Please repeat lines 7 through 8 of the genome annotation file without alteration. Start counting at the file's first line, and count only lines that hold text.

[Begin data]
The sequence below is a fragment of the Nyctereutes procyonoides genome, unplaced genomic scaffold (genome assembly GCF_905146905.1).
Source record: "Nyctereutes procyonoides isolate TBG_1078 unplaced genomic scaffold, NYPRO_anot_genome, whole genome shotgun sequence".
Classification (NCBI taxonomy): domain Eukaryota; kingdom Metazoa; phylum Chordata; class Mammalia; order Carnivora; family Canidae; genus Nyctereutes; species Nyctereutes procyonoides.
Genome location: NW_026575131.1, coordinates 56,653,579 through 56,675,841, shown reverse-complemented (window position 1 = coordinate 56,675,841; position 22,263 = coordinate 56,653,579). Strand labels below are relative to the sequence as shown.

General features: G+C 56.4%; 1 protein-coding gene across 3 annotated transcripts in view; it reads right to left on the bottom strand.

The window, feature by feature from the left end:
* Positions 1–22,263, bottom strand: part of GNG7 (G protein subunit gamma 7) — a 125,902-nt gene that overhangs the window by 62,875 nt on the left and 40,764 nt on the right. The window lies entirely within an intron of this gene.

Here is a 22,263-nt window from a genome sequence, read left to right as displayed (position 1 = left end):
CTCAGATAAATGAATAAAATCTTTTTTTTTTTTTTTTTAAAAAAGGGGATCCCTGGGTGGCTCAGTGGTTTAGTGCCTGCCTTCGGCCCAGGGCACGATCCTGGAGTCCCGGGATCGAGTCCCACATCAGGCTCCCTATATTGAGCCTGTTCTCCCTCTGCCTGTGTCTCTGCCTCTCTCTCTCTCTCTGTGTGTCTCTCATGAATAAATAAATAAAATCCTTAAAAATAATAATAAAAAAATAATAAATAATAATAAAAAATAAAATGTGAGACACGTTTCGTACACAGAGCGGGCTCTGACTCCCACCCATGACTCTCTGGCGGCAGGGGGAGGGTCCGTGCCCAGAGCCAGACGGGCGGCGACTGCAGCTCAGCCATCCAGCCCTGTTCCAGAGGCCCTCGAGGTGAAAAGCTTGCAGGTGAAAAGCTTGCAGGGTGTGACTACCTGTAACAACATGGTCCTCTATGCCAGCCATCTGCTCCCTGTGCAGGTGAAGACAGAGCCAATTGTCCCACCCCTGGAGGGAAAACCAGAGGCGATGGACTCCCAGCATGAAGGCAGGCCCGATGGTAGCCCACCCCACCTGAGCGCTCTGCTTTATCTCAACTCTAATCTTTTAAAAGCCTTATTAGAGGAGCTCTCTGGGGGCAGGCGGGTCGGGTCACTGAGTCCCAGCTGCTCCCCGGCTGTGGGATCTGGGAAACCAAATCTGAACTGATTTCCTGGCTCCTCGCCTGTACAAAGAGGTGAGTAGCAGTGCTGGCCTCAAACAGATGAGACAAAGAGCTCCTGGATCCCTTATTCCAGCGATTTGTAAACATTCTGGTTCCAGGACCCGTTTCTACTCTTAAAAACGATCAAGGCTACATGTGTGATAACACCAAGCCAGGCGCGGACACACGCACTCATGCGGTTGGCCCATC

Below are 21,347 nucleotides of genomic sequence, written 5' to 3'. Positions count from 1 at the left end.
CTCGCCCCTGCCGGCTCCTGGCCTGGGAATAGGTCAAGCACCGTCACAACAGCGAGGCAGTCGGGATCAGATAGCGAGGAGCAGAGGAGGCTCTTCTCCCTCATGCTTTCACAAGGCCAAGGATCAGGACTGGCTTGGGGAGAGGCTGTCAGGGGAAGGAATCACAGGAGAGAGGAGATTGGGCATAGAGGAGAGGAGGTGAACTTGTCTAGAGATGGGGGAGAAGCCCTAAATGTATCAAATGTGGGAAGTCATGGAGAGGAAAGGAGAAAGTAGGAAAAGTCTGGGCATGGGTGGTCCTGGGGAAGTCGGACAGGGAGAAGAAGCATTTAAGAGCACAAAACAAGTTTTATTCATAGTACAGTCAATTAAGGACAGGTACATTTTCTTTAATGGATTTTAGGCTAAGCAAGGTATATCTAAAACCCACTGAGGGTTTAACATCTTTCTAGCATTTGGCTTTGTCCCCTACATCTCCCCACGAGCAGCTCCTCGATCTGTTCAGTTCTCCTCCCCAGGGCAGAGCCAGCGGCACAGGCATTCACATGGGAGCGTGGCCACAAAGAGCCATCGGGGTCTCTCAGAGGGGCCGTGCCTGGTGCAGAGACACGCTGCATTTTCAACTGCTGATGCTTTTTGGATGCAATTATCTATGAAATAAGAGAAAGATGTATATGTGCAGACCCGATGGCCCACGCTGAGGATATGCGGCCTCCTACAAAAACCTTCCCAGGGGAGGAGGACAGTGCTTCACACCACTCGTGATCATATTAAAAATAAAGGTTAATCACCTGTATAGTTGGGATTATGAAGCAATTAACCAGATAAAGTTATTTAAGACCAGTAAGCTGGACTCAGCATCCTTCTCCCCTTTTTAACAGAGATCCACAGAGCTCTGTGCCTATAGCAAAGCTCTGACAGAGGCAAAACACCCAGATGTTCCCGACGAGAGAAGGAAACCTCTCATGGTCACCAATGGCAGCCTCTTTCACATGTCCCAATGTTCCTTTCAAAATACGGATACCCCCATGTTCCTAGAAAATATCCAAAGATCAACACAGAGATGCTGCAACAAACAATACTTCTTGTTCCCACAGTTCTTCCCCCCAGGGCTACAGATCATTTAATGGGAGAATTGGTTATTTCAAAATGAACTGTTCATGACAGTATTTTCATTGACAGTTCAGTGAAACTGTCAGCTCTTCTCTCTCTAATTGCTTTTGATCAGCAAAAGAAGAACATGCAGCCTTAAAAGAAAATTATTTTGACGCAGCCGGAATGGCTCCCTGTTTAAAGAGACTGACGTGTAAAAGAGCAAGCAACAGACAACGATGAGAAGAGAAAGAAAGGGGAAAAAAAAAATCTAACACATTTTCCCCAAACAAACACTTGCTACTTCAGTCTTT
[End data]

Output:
* Positions 1–22,263, bottom strand: part of GNG7 (G protein subunit gamma 7) — a 125,902-nt gene that overhangs the window by 62,875 nt on the left and 40,764 nt on the right. The window lies entirely within an intron of this gene.

Here is a 22,263-nt window from a genome sequence, read left to right as displayed (position 1 = left end):